acme54321

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Re: DCPS Seeks Public Input On School Changes, Closures
« Reply #23 on: April 15, 2019, 12:54:03 PM »
I went to a school (private) that was 6-12 and the middle and high school were pretty segregated.  There wasn't much interaction if any between the students.  Different lunch times, break, buildings, etc.  They even switched classes at a different time if I remeber correctly.

Charles Hunter

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Re: DCPS Seeks Public Input On School Changes, Closures
« Reply #24 on: April 15, 2019, 02:20:35 PM »
Yeah, but does anyone have confidence that DCPS can pull off what competitive private schools, and a competitive magnet school, are doing?  Would there be separate administrations for the Middle and High Schools on the same campus?  Why not set them up as separate schools on the same campus?  There are a few examples in Duval County of different level schools having adjacent campuses.  Some have public roads between them (Paxson High and James Weldon Johnson Middle - both academic magnets, and Biltmore Elementary; and Terry Parker High, Arlington Middle, and Parkwood Elementary.  One of the targets in the consultant report, Ribault High, Ribault Middle, and Sallye Mathis Elementary, share a large "campus" with no public roads crossing through.  If this is the model they are considering, it would be less concerning than "11 year olds with 18 year olds" fears reported on TV.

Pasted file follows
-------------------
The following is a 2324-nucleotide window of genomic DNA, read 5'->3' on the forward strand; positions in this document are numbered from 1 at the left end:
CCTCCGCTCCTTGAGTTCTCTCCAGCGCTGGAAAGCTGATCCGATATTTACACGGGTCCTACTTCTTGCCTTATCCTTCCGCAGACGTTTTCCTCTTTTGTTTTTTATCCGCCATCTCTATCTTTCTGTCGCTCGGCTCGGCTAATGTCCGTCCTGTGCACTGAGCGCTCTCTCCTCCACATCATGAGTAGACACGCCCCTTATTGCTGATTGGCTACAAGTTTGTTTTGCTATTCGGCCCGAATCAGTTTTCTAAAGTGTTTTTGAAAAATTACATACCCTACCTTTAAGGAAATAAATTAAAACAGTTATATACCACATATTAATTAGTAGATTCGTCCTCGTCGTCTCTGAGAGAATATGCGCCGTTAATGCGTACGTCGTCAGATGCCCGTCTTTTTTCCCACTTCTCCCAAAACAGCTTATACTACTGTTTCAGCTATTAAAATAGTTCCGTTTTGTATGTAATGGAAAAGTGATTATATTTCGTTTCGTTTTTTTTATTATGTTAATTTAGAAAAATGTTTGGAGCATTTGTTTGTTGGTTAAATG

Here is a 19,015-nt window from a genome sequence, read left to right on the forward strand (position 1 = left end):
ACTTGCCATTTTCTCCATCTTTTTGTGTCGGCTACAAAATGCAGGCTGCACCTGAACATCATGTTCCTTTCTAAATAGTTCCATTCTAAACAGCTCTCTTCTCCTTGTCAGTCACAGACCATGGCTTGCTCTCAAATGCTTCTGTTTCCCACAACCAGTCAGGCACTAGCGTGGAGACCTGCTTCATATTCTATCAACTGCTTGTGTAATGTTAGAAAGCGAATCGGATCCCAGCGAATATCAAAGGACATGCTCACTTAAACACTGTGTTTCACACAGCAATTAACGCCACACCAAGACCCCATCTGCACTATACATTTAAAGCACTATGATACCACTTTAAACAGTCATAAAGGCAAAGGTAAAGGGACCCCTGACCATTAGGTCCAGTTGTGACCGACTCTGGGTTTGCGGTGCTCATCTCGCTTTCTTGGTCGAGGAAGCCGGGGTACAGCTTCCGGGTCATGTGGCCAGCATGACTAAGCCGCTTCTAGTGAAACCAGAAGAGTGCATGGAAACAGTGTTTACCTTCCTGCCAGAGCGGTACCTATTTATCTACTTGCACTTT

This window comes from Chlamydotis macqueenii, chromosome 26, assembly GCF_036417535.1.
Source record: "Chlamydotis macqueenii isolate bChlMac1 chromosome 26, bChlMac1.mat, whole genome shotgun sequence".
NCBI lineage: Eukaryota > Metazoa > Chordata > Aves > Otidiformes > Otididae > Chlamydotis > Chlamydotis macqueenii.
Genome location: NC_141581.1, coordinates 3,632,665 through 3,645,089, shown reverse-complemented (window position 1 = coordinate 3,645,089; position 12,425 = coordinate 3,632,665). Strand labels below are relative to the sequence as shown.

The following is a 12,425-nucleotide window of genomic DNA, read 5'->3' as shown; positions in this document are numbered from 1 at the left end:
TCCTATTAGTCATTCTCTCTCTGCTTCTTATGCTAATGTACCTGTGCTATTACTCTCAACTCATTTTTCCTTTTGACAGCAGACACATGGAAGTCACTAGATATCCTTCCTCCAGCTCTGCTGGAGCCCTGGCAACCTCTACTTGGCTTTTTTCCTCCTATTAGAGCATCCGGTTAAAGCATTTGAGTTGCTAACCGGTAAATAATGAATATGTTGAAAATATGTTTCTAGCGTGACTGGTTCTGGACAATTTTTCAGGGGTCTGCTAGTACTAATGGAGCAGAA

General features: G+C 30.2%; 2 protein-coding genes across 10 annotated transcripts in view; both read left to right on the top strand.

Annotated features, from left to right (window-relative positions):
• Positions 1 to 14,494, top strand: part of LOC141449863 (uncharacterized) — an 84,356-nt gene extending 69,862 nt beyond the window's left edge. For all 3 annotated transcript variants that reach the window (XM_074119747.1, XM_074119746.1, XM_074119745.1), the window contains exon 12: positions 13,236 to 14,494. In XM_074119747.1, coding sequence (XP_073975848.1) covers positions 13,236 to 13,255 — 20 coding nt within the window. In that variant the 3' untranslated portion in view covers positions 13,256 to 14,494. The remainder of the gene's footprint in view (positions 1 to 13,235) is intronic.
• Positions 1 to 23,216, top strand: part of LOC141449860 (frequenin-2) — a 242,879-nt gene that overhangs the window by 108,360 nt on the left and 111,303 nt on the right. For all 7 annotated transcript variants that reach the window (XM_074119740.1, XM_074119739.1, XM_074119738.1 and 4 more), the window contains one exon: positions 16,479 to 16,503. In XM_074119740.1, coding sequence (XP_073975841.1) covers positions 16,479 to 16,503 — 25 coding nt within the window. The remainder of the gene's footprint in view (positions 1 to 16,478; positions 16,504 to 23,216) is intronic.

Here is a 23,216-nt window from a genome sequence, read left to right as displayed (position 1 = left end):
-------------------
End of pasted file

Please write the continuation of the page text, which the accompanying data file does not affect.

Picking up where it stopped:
thelakelander

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Re: DCPS Seeks Public Input On School Changes, Closures
« Reply #25 on: April 15, 2019, 02:25:03 PM »
My main question is what happens economically to the neighborhoods that lose their elementary and middle school?

One of the targets in the consultant report, Ribault High, Ribault Middle, and Sallye Mathis Elementary, share a large "campus" with no public roads crossing through.  If this is the model they are considering, it would be less concerning than "11 year olds with 18 year olds" fears reported on TV.

Ribault is one of the two schools they are talking about consolidating into 6-12. DCPS has more space than students. Part of this consolidation thing is to reduce the amount of square footage and capacity they have.